Secretary of State John Kerry is traveling to meet with Syrian rebels and favors greater US involvement. (AP Photo/Jacquelyn Martin.)
Curious it is, as Yoda might say, that Obama administration officials are openly in disagreement about whether to escalate America’s involvement in the civil war in Syria. The good news: the administration is confused, and it finds the situation in Syria confusing. The bad news: step by step, the United States is edging closer to direct involvement in the war.
Most encouragingly, the Wall Street Journal reported this week that White House and other US officials no longer seem to want a victory by the Syrian rebels. In case you don’t read the Journal, its story began this way:
Senior Obama administration officials have caught some lawmakers and allies by surprise in recent weeks with an amended approach to Syria: They don't want an outright rebel military victory right now because they believe, in the words of one senior official, that the "good guys" may not come out on top.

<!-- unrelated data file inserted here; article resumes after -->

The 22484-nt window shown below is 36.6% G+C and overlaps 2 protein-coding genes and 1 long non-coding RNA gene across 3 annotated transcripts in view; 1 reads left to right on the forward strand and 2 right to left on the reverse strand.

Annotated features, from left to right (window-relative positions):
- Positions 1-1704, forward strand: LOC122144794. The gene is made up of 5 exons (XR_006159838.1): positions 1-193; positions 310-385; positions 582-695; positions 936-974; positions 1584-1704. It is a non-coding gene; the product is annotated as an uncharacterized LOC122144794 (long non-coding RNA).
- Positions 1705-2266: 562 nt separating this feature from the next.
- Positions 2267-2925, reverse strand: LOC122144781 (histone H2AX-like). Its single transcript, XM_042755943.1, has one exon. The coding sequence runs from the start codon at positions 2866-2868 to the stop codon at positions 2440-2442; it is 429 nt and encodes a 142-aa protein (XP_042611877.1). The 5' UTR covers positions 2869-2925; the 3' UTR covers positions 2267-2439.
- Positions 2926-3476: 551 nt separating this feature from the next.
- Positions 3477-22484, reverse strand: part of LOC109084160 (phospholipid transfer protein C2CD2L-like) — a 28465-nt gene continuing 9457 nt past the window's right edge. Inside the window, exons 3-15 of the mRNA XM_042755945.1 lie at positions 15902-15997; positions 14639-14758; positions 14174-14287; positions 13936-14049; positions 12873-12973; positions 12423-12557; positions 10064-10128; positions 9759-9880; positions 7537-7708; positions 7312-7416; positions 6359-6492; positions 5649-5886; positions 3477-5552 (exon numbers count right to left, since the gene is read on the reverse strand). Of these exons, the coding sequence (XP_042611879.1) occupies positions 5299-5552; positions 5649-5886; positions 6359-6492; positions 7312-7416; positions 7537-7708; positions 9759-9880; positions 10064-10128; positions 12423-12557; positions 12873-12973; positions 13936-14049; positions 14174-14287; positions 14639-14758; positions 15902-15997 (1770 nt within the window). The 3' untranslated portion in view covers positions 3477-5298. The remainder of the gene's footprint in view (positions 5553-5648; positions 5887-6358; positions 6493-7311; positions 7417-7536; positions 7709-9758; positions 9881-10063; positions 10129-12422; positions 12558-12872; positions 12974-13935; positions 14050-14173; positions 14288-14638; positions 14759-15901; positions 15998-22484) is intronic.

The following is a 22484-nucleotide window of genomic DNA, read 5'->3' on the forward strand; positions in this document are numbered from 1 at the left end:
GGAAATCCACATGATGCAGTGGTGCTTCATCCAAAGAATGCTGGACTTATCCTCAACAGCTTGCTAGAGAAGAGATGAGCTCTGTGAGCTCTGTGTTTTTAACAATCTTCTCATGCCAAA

And, it appears, the Obama administration now prefers a diplomatic solution rather a military victory by the rebels, because of Al Qaeda’s increasing influence. Says the Journal’s report:
Administration officials fear that with Islamists tied to Al Qaeda increasingly dominating the opposition to Syrian President Bashar al-Assad, too swift a rebel victory would undercut hopes for finding a diplomatic solution, according to current and former officials. It would also shatter national institutions along with what remains of civil order, these people say, increasing the danger that Syrian chemical weapons will be used or transferred to terrorists.
Inside the administration, it seems that no one wants to make a decision one way or the other, although since late in 2012 President Obama has rebuffed top aides – including Hillary Clinton, Leon Panetta, David Petraeus, and Gen. Martine Dempsey – who urged that the United States back the rebels with military support. Amazingly, when Secretary of Defense Chuck Hagel testified before Congress yesterday, he said that Obama hadn’t asked for his opinion:
We’ve not been asked. As I said, I’ve not been asked by the president.
General Dempsey chimed in thus:
We’ve had national security staff meetings at which we’ve been asked to brief the options, but we haven’t been asked for a recommendation.
In reporting the conflict inside the administration, including what appears to be Secretary of State John Kerry’s more interventionist point of view, The New York Times wrote: